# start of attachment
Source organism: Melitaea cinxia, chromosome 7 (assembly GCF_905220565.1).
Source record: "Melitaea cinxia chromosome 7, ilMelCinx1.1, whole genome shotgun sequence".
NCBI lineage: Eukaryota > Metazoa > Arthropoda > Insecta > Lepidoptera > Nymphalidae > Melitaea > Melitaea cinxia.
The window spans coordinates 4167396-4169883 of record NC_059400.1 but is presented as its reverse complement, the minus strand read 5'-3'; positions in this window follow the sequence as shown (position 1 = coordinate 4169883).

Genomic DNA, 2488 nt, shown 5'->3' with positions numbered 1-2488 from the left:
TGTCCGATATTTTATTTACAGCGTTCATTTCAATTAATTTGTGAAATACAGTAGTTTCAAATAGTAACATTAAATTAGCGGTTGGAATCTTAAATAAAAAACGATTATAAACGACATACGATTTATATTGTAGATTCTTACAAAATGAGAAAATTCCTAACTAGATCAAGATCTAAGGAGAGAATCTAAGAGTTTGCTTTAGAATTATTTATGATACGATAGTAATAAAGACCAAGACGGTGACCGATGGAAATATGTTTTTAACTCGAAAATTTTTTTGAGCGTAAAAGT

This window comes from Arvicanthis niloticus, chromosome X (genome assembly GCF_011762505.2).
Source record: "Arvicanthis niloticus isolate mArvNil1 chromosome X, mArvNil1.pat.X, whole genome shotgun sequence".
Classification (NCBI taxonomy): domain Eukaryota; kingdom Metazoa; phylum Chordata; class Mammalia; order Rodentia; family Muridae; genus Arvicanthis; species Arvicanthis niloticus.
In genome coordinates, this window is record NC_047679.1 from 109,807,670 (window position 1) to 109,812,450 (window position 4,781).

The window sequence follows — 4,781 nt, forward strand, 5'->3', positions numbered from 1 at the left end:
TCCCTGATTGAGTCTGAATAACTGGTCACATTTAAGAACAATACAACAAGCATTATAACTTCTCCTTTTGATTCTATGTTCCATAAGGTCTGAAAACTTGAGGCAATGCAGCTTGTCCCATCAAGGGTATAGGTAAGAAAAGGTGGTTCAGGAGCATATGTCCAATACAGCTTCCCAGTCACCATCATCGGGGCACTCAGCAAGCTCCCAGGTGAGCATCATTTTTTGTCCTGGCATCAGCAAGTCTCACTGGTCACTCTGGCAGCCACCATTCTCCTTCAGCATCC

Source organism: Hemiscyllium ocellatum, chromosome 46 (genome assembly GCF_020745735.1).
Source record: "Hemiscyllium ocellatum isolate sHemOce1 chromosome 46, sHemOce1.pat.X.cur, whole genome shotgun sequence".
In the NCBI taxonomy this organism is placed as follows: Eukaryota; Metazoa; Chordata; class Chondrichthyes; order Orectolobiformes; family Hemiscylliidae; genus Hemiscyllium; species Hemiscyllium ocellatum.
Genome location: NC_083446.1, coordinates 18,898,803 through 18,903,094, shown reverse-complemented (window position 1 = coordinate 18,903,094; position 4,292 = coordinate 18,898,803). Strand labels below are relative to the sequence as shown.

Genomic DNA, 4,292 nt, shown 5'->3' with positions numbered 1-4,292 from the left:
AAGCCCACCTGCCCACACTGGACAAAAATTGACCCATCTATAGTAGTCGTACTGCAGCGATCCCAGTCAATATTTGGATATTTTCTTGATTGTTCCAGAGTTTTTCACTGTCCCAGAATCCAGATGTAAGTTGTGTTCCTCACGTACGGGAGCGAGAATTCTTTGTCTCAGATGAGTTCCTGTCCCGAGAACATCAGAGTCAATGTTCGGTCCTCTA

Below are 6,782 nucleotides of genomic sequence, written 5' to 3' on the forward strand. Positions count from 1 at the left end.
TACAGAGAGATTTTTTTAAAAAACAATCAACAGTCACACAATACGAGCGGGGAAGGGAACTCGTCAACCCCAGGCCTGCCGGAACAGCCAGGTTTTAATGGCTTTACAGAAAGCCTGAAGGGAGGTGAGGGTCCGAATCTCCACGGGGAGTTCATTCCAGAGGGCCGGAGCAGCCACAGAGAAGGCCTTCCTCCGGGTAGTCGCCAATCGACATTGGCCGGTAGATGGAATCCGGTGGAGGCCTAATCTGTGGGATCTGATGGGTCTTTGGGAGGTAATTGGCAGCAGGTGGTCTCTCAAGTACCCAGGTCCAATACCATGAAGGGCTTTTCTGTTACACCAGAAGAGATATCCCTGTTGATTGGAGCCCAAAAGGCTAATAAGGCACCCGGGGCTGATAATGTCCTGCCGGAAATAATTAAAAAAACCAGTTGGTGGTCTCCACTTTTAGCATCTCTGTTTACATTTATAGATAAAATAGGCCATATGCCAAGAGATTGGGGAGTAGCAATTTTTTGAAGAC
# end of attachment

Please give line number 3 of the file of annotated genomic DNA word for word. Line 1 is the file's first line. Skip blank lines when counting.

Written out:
NCBI lineage: Eukaryota > Metazoa > Arthropoda > Insecta > Lepidoptera > Nymphalidae > Melitaea > Melitaea cinxia.